All of this connects to how West Virginia has behaved electorally in the new century. The state has consistently elected Democrats for Governor in each election (though by slim margins) and Democrats maintain a strong majority in the legislature. But GOP Presidential victories have started to translate to down-ballot federal races. In 2010, Republicans captured two of the states’s three Congressional districts for the first time in history. Despite this, the same year popular Governor Joe Manchin (D) successfully ran to replace the late Senator Robert Byrd. In 2012 a Democrat ran and won to succeed Manchin as Governor but Republicans held their Congressional delegation advantage.
In early 2013 long-time Democrat Jay Rockefeller announced he was not running for reelection. Republicans immediately enticed Congresswoman Shelley Moore Capito to run for the open seat. They had also tried to get her to run against Manchin in 2010 for Byrd’s seat but she declined. Capito is socially moderate and fiscally conservative and an excellent fit for the statewide electorate. Democrats scrambled for a candidate for months until they found a suitable nominee in Secretary of State Natalie Tennant.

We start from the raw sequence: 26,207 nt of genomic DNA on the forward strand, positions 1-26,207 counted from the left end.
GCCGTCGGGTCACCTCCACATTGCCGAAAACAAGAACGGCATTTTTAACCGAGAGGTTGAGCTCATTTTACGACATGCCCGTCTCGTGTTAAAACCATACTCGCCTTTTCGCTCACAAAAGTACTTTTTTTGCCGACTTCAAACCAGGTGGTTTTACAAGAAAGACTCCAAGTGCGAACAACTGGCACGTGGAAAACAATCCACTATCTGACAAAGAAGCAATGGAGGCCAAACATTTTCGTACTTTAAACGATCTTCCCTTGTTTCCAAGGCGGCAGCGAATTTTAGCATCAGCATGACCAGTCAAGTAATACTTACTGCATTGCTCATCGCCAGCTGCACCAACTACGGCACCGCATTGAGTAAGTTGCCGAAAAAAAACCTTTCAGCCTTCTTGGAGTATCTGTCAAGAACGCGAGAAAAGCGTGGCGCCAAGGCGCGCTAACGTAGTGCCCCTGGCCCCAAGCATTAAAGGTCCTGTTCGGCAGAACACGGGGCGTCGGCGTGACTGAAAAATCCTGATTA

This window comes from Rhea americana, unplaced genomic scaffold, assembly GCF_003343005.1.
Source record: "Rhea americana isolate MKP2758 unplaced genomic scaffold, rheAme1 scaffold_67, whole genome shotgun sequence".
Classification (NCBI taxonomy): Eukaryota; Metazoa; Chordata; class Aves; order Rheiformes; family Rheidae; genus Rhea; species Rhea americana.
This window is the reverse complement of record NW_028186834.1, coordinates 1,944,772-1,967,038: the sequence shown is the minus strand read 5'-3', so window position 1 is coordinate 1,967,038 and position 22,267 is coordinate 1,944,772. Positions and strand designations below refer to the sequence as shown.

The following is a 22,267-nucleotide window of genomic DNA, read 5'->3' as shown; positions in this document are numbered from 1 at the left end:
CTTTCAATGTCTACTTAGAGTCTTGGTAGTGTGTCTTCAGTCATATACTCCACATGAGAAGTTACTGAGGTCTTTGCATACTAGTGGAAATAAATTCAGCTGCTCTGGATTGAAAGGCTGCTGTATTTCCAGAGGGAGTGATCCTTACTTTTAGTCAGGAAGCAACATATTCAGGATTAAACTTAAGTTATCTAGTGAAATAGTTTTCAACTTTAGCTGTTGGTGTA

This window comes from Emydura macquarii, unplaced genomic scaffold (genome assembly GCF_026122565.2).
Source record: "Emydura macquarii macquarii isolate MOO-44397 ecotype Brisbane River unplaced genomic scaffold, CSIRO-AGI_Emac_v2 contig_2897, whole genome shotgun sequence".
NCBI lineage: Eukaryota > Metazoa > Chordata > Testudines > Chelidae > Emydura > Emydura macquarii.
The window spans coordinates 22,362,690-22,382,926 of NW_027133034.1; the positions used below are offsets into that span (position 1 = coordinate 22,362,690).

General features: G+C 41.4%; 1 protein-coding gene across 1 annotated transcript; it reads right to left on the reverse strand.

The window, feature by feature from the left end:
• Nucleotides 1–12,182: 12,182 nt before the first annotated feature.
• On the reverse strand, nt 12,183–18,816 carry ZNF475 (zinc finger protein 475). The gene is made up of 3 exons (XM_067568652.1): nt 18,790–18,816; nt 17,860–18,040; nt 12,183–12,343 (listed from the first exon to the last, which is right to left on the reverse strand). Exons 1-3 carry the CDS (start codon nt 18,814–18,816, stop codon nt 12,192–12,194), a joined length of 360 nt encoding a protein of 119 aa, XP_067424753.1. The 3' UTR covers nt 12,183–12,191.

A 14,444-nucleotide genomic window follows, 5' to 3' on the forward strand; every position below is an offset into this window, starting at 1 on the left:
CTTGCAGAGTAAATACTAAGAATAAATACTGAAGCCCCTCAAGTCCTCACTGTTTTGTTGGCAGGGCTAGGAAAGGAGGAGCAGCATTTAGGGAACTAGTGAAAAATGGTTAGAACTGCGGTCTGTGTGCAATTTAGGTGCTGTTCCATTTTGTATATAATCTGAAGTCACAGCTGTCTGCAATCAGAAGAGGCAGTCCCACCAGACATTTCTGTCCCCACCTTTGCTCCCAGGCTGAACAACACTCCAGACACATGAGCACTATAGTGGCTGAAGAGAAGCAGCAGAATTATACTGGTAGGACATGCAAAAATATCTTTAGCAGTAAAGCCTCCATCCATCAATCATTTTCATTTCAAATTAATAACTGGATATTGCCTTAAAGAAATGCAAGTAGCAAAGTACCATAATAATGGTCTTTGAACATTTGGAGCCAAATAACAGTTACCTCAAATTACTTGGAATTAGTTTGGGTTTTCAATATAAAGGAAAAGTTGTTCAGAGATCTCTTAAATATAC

This is the state of play as the 2014 election looms. Capito’s roots in the state run deep. Her father was a six-term Republican Congressman from the state and two-term Governor (one of the few of both). When Capito ran for Congress in 2000 she capitalized on those roots. Since her election in 2000 Capito has never faced a tough reelection. Tennant, the state’s Secretary of State since 2009, does not have the same family roots but she did grow up in a small, rural community. Tennant also ran in the 2012 Democratic primary for Governor to replace Manchin but finished a disappointing third.